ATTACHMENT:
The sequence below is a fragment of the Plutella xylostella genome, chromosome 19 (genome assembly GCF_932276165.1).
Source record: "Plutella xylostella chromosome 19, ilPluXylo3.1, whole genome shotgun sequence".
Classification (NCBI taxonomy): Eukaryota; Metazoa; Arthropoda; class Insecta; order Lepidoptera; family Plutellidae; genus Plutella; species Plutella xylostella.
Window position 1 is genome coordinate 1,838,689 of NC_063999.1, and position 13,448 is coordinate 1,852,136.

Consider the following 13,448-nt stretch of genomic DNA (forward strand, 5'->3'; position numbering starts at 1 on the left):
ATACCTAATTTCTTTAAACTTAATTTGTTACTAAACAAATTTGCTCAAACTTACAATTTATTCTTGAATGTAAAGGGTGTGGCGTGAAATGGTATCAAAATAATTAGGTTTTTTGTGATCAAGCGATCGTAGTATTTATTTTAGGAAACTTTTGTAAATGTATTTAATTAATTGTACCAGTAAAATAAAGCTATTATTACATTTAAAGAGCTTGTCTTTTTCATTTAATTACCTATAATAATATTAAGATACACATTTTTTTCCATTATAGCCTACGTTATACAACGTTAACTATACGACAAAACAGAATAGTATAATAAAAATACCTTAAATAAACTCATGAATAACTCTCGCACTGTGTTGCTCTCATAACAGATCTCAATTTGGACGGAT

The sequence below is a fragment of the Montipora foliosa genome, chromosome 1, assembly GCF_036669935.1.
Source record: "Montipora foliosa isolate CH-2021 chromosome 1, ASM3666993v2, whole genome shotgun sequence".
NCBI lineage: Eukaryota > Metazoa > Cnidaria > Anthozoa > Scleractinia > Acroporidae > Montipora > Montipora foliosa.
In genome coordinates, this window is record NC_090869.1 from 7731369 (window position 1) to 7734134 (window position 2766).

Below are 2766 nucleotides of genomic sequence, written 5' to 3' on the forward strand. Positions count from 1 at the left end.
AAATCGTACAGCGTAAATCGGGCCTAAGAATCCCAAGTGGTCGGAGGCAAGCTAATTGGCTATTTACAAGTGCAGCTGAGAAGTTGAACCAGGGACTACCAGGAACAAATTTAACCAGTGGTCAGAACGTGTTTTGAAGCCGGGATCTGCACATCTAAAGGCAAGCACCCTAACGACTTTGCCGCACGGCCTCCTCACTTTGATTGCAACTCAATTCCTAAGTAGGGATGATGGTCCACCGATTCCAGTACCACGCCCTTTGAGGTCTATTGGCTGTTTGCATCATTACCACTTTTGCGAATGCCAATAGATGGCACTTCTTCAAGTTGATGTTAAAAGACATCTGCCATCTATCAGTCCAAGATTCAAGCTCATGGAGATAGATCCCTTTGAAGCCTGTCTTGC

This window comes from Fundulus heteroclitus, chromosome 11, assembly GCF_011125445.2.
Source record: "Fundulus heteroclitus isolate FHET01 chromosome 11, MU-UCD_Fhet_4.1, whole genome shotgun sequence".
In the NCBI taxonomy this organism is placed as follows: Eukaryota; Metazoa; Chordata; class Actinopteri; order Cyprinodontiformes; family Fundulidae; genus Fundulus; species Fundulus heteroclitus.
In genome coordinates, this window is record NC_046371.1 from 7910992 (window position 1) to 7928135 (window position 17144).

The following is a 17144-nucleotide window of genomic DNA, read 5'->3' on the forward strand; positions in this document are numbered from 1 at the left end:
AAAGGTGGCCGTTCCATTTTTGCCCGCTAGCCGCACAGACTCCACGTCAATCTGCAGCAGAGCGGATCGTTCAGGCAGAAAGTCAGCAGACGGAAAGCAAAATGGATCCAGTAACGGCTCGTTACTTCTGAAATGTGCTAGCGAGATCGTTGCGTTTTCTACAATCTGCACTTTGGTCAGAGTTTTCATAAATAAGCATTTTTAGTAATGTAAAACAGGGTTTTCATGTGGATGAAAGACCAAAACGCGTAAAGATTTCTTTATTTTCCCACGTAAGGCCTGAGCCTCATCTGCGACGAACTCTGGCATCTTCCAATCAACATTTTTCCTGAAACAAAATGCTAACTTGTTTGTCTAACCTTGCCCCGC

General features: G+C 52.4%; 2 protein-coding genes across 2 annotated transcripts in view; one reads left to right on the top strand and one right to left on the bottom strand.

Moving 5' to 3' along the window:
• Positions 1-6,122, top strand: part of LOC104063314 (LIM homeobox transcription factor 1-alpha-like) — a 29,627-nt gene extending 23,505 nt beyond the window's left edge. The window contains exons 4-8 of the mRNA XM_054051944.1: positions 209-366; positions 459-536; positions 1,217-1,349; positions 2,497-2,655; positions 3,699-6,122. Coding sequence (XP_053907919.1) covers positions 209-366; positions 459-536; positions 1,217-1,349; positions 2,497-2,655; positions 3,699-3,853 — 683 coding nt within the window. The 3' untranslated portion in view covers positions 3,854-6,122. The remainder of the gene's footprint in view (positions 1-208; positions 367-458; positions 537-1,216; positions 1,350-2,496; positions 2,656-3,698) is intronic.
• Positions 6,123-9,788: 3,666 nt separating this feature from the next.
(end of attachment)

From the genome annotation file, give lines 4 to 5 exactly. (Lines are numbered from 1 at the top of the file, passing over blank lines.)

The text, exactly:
Window position 1 is genome coordinate 1,838,689 of NC_063999.1, and position 13,448 is coordinate 1,852,136.

Consider the following 13,448-nt stretch of genomic DNA (forward strand, 5'->3'; position numbering starts at 1 on the left):